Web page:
Have you ever heard a friend say they got KT tape for their shoulder? Or have you seen athletes sporting colourful pieces of tape and ever wondered why it’s there? Kinesiotape, or KT tape, is a tool that is used in physiotherapy treatments. The aim of this blog is to explain how the tape works, the uses for it and its effects, and why it can be an adjunct to therapy. Continue reading to learn about KT tape!
KT tape is a very stretchy tape, compared to white athletic tapes or brown rigid tapes you may see around. The tape is applied to a certain body area and the ends of the tape are laid down with no stretch. Stretch of the tape can be anywhere from 10%-75% and in a certain direction depending on treatment goals. Tape can be used to help support an area, inhibit an area (if it’s working too much), for posture awareness, and/or to support injured joints/tendons/muscles. While scientific evidence on taping can be varied, there have been some studies that show it can help with pain relief and range of motion.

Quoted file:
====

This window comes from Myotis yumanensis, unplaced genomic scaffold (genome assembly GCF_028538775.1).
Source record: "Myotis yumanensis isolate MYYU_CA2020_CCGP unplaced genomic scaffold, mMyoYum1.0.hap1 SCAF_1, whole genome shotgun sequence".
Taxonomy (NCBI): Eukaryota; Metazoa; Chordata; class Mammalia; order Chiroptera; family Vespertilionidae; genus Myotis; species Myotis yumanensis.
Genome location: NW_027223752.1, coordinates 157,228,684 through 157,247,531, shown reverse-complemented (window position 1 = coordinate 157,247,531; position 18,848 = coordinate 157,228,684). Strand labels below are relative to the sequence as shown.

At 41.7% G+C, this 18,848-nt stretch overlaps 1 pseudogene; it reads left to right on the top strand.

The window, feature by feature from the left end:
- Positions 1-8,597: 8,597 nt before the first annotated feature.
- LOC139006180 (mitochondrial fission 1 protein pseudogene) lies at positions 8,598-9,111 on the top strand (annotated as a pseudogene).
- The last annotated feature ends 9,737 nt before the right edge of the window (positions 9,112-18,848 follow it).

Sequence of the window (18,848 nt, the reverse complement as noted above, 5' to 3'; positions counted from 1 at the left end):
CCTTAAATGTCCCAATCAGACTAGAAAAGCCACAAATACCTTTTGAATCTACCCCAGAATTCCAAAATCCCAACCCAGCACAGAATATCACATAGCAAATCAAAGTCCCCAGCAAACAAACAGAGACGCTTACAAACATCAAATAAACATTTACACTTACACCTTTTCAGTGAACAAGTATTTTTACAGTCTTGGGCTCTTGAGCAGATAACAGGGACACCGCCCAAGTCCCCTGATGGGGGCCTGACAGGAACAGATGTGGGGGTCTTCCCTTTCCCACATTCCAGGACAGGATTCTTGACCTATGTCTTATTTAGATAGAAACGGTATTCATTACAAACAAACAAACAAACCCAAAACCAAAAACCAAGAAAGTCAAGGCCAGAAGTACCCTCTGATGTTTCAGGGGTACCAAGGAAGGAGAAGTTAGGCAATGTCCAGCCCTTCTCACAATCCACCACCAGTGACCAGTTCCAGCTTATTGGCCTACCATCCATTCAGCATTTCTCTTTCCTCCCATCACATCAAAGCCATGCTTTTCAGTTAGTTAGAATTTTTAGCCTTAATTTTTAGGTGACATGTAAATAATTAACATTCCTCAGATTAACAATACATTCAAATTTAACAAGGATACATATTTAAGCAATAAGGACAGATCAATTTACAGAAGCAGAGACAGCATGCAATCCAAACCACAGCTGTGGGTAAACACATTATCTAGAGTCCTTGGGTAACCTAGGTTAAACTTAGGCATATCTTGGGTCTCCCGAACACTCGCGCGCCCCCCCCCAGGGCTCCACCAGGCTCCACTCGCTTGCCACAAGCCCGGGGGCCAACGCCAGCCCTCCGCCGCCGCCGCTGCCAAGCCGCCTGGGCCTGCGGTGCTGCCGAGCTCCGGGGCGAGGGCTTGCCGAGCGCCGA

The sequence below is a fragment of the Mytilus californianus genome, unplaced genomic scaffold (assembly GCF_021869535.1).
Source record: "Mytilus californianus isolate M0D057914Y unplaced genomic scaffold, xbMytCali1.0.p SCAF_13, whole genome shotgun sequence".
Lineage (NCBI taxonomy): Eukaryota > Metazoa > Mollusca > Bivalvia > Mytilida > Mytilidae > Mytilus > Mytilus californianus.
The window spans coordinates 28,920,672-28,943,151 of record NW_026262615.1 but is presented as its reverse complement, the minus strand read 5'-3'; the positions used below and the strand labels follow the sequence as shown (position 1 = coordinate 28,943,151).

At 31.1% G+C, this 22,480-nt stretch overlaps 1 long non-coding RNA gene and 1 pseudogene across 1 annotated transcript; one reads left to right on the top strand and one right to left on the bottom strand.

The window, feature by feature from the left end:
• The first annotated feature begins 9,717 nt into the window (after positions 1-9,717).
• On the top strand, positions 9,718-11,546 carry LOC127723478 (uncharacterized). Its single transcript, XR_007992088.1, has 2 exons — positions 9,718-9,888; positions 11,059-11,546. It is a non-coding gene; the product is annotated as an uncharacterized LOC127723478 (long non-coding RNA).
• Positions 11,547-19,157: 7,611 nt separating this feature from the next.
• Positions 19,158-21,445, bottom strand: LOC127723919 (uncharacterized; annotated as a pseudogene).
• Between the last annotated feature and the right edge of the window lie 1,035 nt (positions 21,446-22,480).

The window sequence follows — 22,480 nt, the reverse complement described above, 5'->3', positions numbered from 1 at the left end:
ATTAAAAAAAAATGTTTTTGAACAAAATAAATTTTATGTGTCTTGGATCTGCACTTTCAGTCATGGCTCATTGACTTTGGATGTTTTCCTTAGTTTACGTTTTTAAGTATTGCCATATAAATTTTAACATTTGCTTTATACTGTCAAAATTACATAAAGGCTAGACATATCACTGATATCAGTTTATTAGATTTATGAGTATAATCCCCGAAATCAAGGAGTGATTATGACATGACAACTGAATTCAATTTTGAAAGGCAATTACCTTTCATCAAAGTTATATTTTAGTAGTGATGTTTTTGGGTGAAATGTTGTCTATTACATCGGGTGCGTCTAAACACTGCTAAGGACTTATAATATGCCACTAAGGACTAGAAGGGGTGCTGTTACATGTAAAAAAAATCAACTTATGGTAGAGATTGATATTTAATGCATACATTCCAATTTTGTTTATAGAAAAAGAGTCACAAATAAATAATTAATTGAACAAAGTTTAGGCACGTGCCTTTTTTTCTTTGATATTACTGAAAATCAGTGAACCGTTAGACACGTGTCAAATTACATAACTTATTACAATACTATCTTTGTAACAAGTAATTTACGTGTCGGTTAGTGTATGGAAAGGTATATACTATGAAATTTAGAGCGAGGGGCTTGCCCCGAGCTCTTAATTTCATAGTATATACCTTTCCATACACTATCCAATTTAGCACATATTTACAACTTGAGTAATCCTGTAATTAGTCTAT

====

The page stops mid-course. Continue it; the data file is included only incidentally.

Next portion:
A few key notes about KT tape:
- Please avoid using if you are allergic to adhesives – if you are then this is not the right therapeutic tool for you to use!
- You may need to switch out the tape more frequently if you are going to be wearing it in a hot climate, as this may cause skin irritation
- It is waterproof so you only need to dab it dry in the shower!
- It can be left on for a few days, but don’t keep it on too long as it will become very sticky and may pull at the skin when removed
- Wash the area with soap and water after removal
- Tape is applied for a purpose, with a specific stretch and direction so if you are unsure about how to apply it, ask your physiotherapist to teach you so you can self-tape at home if needed!
If you think tape may help with your injury, please seek advice from a physiotherapist to discuss it with you. It is also important to remember that tape is an adjunct therapy and other physiotherapy treatments such as manual therapy, education and exercise can also assist with healing and help with long-term injury prevention.
Mostafavifar, M., Wertz, J. & Borchers, J. A systematic review of the effectiveness of kinesio taping for musculoskeletal injury. Phys Sportsmed. 2012; 40(4):33-40.
Williams, S., Whatman, C., Hume, P.A., & Sheerin, K. Kinesiotaping in treatment and prevention of sports injuries. Sports Medicine. 2012; 42: 153-164.